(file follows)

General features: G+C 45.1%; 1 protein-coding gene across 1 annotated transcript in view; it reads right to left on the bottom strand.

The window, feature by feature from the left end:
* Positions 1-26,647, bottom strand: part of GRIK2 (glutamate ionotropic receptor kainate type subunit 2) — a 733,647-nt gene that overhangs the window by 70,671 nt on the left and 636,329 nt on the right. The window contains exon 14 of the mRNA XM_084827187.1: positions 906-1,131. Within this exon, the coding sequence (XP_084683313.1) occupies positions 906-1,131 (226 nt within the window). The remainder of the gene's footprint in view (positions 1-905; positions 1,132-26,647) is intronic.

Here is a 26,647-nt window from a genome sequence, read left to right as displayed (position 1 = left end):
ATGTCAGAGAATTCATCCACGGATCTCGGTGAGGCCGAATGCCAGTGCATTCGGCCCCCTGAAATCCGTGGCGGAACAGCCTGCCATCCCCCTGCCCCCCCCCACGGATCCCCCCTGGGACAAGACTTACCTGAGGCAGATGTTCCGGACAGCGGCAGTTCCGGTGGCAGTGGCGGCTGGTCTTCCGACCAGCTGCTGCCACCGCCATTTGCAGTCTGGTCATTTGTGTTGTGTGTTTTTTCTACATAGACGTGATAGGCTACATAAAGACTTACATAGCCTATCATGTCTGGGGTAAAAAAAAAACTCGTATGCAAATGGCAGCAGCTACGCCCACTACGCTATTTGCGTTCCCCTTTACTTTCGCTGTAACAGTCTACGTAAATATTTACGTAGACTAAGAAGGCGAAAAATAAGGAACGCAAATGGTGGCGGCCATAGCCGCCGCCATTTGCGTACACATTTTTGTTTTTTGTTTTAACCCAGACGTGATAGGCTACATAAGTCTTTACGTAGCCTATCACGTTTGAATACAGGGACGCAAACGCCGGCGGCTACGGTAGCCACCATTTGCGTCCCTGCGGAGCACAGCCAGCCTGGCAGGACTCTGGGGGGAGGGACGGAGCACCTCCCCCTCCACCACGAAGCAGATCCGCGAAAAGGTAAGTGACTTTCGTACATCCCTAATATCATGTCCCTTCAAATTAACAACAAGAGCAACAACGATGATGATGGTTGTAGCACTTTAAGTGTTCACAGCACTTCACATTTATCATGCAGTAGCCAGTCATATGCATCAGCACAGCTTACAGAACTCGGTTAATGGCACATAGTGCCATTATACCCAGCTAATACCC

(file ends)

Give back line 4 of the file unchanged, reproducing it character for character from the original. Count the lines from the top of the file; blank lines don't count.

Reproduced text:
Here is a 26,647-nt window from a genome sequence, read left to right as displayed (position 1 = left end):